• Posted on : February 27, 2015
  • Posted by : Tom Fletcher

I spend a lot of time in universities, talking with students about their hopes for the region and their perceptions of the UK. Lebanon has always been a good place to listen to the currents surging through the Middle East. These sessions are always lively, surprising, challenging. It is foolish to try to generalise about such a complex and dynamic set of opinions, but here nevertheless is a foolish try to capture ten points I often hear about the West.

1. “The history seems to matter more to us than to you”. Every student here can tell us how Balfour, Sykes/Picot and Tony Blair fit into their story, though their version might not be the same as mine. They often wonder why our scope in the West is more parochial.

2. “We’re not all sectarian and we’re fed up with being put in pigeon holes”. The region is much more complex and sophisticated than we label it. We must be careful not to let generalisations creep in, especially sectarian labels that over-simplify a complicated reality.

3. “We missed out on the printing press. We won’t make the same mistake again”. Young people across the region are connecting via new technology in unprecedented and potentially transformative ways. We need to understand these trends.

4. “We may not agree with your policy, but we love your Royals, music, footballers and brands”. I’ve lost count of the number of students who have berated me about foreign policy while wearing a Union Jack t-shirt or Premiership football kit, or listening to Adele. Soft power matters, and can withstand ebbs and flows in hard power.

5. “You talk values, but you often pick sides”. The ability to cross check government statements in real time against events means people draw conclusions less from statements by Ambassadors, and more from the impact of our actions. Where our explanations fail, conspiracy oozes in.

6. “English has won”. Students want more of it. Yet access to the talismanic English texts on which we have built our political culture is still limited – more are still translated into Catalan than Arabic.  I would love to see more of the wealth of the British Library archives made accessible globally.

7. “We need security, justice and opportunity …”. The Arab uprisings were about many different things, often local. But running through all of them was rejection of authoritarianism and injustice. That hasn’t gone away as Winter has set in.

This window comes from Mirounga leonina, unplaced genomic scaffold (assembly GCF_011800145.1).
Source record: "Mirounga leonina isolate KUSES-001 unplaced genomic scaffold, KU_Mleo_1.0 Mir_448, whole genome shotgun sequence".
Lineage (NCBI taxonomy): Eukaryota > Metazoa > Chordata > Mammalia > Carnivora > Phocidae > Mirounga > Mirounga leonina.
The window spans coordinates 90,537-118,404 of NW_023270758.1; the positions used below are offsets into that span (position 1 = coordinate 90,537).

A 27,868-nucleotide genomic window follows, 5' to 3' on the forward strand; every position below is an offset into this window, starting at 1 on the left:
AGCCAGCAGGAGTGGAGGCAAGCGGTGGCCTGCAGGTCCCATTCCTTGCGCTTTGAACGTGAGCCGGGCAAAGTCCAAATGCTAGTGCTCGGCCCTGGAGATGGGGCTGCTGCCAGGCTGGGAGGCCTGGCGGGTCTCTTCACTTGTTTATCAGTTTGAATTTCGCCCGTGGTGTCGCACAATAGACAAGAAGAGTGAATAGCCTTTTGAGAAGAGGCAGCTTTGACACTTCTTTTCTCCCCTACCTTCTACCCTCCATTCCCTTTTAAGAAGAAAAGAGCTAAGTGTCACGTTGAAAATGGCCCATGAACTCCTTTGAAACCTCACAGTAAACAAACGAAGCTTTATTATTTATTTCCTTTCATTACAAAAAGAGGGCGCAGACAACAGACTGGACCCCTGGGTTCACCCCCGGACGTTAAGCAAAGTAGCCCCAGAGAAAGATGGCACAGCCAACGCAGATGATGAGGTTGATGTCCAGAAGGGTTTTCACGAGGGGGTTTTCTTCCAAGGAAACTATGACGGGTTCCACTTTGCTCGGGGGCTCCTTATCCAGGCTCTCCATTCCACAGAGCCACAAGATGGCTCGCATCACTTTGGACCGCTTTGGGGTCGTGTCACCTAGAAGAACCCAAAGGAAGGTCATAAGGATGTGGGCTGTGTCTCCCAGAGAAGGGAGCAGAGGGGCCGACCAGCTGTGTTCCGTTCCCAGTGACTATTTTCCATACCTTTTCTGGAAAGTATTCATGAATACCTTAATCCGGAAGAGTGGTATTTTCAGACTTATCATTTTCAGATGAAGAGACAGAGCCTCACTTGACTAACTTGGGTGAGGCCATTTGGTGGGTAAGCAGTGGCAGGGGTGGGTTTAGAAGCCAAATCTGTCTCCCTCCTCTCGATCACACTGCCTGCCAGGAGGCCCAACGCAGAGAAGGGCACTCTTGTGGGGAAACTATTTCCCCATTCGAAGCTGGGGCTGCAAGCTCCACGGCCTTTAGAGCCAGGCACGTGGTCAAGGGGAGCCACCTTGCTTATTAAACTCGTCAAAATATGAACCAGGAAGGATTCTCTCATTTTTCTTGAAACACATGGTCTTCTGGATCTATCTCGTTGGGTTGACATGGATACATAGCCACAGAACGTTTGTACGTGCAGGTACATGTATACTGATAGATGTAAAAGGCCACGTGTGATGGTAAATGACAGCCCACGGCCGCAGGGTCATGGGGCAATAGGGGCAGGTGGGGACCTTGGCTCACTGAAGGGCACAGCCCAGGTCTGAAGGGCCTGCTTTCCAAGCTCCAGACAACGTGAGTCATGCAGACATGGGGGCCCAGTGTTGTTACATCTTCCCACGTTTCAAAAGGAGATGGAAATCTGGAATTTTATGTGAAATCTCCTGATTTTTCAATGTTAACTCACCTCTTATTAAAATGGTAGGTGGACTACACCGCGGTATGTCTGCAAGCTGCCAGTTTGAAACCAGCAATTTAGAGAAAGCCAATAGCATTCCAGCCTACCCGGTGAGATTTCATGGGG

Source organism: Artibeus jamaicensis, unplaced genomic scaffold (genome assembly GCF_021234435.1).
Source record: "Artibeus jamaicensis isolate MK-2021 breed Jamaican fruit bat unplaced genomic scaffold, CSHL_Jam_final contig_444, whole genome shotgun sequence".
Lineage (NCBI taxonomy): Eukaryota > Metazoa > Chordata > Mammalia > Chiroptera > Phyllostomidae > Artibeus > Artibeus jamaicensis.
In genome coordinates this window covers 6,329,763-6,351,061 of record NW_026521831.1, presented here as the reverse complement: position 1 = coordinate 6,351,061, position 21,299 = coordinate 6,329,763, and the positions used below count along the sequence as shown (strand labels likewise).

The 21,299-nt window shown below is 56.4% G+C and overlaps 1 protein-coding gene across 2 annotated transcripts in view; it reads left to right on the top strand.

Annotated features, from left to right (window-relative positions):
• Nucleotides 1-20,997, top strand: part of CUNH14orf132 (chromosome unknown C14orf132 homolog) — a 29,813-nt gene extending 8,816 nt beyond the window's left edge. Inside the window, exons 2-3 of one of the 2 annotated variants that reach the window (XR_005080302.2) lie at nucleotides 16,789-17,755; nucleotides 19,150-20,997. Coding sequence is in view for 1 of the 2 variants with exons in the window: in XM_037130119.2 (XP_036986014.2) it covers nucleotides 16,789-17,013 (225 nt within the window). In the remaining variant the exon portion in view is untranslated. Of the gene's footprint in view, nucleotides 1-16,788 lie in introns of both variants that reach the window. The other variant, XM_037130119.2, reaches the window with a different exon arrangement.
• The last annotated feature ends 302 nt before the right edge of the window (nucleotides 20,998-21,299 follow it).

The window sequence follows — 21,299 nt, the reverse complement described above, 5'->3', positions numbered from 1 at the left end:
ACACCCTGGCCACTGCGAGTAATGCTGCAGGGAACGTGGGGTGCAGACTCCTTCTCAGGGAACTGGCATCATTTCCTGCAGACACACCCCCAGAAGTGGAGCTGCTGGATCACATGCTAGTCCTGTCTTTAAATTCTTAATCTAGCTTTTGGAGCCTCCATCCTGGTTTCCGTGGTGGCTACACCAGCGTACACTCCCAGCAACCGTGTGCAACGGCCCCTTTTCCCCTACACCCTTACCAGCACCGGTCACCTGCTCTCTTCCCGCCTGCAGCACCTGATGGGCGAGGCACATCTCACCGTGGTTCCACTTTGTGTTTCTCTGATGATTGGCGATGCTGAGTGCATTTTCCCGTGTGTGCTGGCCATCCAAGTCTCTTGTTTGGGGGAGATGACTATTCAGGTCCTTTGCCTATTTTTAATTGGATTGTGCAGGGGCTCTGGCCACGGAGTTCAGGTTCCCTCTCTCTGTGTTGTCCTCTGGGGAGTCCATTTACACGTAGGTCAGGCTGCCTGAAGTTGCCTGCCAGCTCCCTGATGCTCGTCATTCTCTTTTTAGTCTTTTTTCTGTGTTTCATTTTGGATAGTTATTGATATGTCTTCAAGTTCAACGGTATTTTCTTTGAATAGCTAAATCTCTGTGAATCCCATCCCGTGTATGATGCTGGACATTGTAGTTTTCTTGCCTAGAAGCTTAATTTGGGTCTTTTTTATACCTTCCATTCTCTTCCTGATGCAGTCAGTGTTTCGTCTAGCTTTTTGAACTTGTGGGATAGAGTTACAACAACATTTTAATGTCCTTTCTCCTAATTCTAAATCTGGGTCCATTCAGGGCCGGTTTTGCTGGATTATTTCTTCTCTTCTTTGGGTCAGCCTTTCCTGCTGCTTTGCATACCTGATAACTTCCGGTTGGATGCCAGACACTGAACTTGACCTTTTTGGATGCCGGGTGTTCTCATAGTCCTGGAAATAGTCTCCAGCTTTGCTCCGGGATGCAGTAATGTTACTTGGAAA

8. “… Failing that, we’ll settle for wifi and do the rest”. In Lebanon’s second city, Tripoli, they told me that extremists regularly disable internet connections in the entrepreneurs club. We need those entrepreneurs connected. The smartphone has not yet been the superpower some of us claimed that it could be. Yet. We should help get citizens online, and keep the internet free.

9. “Britain spends much too much time talking to itself”. The Scottish referendum, EU debate, and round upon round of corrosive media campaigns against bankers, politicians, celebrities or other journalists makes some observers argue that we don’t want to be a world power anymore. We have to show them that we haven’t lost our pioneering, outward facing, creative, open minded spirit.

10. “Power is shifting fast and the old structures are broken”. I can count on the fingers of one finger the number of times that a student has told me that the current global governance structures are part of the solution. There is a growing deficit of trust and confidence, which we would be crazy to ignore.

I love this part of the world, but it has plenty of reasons to be cynical and realist. As countless Arab Development reports have argued, it is also not going to create enough jobs for the generation leaving university. Some of the brightest and best may head to the UK. So too could many of the hungriest and angriest.  We need to hear and understand their voices.

If everyone agreed, there would be no need for diplomats. And if we only spoke to people who agreed with us, diplomacy would be pretty boring.

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